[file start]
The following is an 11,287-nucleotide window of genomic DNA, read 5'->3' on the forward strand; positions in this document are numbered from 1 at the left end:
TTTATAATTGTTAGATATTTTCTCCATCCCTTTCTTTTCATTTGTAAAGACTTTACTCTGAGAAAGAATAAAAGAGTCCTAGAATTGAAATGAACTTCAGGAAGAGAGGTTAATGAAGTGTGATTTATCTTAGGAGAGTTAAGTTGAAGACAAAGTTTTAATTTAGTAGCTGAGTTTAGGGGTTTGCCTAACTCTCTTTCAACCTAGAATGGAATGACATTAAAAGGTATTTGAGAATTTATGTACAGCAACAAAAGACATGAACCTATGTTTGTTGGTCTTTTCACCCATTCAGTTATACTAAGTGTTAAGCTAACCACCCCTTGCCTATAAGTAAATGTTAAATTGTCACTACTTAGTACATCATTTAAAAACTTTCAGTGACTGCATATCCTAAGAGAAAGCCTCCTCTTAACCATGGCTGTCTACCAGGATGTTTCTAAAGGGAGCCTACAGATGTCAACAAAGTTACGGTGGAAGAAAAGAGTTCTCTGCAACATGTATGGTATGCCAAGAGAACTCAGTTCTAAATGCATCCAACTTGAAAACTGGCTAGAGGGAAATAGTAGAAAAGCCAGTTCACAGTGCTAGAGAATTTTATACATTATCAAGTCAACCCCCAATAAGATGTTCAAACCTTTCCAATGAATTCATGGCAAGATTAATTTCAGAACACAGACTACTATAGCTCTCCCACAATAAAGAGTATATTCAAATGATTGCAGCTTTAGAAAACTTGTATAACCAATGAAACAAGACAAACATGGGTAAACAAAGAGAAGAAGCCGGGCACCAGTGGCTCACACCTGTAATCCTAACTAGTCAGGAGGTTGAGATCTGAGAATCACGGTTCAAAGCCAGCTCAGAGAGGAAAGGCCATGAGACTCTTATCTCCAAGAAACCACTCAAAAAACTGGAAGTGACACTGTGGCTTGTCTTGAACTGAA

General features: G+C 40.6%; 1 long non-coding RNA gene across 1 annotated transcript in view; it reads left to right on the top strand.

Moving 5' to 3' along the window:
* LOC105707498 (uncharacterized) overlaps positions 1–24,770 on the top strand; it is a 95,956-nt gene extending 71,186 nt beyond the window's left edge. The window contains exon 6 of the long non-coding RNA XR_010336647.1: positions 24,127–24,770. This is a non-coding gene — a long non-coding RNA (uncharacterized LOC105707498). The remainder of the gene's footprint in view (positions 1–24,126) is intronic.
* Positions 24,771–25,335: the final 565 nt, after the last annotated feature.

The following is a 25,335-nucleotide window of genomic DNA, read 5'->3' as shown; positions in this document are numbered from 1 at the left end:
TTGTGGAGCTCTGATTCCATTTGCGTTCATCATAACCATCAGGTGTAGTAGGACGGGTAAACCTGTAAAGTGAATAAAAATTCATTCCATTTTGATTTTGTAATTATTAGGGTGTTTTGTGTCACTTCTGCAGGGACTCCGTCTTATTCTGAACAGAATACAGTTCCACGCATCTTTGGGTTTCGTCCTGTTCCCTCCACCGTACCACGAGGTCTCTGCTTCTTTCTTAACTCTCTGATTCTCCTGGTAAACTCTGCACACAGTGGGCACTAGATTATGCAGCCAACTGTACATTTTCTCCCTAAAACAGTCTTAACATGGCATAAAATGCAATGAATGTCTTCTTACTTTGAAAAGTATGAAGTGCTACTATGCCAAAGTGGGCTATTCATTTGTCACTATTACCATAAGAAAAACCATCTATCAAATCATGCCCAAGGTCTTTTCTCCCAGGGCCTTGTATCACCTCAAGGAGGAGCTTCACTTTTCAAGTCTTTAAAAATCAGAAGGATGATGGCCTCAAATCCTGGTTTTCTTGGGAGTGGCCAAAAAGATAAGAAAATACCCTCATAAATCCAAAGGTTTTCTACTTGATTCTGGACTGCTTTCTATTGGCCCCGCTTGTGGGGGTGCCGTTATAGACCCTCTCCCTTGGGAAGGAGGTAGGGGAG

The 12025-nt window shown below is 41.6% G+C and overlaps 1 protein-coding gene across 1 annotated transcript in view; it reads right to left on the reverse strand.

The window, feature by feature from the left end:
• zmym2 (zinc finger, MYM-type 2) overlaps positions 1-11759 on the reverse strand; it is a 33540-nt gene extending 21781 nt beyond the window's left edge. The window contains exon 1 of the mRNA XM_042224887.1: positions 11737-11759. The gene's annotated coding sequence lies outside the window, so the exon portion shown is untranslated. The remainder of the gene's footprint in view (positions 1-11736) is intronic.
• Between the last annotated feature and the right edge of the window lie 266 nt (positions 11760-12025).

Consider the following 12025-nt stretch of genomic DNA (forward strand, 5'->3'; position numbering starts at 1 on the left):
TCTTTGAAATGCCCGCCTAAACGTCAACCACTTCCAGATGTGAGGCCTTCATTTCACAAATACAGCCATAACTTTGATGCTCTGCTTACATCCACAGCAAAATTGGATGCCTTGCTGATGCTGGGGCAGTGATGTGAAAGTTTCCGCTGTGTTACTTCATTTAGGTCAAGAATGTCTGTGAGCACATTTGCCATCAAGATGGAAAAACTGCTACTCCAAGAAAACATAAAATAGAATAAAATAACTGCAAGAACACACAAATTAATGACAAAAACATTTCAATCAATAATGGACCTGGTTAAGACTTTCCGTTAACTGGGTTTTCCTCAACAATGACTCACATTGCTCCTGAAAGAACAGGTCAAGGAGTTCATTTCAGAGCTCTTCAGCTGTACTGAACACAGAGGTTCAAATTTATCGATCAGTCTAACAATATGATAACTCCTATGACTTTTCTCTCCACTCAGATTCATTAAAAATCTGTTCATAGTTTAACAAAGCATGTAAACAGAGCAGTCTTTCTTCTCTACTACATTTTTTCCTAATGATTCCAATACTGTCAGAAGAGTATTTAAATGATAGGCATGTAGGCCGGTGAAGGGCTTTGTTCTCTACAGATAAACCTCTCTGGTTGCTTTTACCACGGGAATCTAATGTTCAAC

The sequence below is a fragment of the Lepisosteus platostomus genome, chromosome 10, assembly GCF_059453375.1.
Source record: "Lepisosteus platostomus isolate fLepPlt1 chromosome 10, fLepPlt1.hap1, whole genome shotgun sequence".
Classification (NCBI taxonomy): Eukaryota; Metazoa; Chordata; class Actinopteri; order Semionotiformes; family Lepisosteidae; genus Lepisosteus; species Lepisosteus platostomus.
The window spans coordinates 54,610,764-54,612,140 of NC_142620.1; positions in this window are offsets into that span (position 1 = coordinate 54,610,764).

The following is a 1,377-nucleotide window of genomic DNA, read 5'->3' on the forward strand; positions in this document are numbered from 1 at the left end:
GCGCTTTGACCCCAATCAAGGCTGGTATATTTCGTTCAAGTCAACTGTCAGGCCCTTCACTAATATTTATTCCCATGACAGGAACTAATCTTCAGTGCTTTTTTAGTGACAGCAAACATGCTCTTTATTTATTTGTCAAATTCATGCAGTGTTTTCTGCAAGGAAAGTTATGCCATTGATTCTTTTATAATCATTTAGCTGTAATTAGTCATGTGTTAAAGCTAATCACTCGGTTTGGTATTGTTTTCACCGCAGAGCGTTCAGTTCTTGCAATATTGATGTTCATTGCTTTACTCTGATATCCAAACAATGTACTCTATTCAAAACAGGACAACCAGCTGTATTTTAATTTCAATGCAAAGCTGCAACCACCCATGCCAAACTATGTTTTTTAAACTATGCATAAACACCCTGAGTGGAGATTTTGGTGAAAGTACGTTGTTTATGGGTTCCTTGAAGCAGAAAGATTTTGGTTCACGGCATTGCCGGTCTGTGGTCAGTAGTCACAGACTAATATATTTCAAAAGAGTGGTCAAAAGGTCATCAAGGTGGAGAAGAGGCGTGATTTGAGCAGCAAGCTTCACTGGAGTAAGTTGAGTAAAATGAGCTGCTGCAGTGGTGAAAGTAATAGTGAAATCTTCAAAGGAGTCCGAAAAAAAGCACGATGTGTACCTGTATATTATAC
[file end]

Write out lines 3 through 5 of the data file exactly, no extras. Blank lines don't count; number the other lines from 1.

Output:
General features: G+C 40.6%; 1 long non-coding RNA gene across 1 annotated transcript in view; it reads left to right on the top strand.

Moving 5' to 3' along the window:
* LOC105707498 (uncharacterized) overlaps positions 1–24,770 on the top strand; it is a 95,956-nt gene extending 71,186 nt beyond the window's left edge. The window contains exon 6 of the long non-coding RNA XR_010336647.1: positions 24,127–24,770. This is a non-coding gene — a long non-coding RNA (uncharacterized LOC105707498). The remainder of the gene's footprint in view (positions 1–24,126) is intronic.